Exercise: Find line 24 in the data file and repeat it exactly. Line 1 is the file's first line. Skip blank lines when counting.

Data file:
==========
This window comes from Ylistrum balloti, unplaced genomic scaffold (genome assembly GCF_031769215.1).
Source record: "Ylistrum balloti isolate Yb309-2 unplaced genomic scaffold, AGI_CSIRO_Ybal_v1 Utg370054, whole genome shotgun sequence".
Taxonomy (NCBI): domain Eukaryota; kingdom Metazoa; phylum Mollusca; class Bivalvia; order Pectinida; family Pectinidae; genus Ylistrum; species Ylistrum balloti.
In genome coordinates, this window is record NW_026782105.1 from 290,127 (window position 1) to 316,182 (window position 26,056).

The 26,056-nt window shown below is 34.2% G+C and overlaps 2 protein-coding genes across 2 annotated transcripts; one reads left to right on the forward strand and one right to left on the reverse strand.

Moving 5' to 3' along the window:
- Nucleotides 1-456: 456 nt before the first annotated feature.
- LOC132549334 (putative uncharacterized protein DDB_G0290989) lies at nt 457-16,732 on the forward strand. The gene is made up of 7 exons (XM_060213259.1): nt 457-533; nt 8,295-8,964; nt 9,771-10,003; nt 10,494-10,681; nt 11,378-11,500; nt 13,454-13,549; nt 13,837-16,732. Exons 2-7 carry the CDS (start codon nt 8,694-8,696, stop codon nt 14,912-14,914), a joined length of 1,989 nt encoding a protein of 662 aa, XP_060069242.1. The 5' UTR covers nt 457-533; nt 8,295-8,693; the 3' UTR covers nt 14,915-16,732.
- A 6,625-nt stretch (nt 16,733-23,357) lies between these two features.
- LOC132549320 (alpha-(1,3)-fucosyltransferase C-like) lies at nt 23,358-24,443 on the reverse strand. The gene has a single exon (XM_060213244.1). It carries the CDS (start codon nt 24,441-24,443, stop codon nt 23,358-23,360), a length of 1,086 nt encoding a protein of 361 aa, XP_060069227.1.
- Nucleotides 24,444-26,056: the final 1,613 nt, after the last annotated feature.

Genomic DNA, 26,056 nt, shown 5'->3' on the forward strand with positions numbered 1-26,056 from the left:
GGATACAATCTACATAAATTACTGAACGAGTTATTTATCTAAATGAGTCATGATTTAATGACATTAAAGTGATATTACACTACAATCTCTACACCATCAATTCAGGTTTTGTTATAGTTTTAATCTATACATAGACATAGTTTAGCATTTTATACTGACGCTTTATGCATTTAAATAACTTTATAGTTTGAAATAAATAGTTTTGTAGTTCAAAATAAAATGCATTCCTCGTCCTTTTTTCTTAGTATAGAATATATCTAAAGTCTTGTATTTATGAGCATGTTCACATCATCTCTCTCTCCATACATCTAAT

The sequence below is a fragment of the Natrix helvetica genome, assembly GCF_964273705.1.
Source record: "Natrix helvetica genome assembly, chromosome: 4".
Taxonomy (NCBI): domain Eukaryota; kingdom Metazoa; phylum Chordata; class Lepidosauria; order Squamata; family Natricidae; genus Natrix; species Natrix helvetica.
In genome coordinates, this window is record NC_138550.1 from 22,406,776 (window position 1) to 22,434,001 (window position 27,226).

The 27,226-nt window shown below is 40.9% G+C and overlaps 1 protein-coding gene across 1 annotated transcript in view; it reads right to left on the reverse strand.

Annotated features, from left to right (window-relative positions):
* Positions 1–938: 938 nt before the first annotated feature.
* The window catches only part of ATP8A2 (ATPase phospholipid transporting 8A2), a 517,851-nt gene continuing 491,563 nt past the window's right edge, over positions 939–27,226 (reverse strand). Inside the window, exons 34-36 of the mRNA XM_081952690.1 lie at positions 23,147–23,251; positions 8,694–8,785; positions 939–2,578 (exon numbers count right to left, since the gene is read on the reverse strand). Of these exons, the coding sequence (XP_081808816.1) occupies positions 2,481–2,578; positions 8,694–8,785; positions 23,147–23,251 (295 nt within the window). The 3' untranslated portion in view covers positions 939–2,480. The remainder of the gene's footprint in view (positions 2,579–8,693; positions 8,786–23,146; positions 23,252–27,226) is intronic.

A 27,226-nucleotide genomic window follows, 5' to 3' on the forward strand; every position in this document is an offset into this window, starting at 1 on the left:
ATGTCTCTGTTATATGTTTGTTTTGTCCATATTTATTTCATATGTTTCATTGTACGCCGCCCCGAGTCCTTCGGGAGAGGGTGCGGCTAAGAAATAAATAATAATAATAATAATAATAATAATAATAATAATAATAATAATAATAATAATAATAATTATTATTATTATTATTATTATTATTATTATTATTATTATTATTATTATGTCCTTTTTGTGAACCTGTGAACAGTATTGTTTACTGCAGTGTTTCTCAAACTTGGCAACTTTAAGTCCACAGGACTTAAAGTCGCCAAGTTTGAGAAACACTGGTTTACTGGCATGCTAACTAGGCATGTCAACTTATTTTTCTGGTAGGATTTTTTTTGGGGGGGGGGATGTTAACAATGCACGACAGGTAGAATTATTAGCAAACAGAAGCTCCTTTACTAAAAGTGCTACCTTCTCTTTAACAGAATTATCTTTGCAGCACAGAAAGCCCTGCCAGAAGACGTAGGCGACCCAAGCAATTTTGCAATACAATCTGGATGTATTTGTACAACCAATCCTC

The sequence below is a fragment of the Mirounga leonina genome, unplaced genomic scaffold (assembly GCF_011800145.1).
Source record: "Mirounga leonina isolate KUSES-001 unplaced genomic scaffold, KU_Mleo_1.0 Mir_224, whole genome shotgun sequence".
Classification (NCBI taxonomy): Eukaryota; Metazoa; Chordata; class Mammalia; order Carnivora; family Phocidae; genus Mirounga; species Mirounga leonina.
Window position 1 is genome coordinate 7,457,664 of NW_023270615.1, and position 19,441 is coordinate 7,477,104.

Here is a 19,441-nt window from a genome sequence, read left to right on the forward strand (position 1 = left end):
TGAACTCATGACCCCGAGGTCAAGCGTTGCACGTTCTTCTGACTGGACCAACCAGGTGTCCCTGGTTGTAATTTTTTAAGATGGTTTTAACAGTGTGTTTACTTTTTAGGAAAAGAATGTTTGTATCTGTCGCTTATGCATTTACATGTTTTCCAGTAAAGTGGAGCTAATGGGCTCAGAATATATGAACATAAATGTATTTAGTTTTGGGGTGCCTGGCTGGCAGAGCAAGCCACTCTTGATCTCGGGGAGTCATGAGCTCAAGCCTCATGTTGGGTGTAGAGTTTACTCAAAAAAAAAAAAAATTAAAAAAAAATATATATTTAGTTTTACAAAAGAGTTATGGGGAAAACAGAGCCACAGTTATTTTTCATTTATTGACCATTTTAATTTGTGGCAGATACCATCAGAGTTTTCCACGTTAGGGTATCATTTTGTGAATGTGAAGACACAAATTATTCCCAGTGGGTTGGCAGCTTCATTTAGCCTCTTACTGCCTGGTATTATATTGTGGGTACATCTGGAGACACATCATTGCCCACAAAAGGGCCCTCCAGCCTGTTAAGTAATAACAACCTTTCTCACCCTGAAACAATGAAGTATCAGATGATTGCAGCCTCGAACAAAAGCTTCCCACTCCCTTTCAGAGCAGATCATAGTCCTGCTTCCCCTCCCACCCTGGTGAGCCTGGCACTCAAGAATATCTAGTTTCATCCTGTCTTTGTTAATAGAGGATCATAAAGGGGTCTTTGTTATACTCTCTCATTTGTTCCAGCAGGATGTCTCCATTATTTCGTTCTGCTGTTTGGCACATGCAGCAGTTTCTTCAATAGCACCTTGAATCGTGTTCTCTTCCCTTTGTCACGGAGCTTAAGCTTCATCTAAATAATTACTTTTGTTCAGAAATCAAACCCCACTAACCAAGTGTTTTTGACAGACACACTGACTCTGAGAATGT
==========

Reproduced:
The sequence below is a fragment of the Mirounga leonina genome, unplaced genomic scaffold (assembly GCF_011800145.1).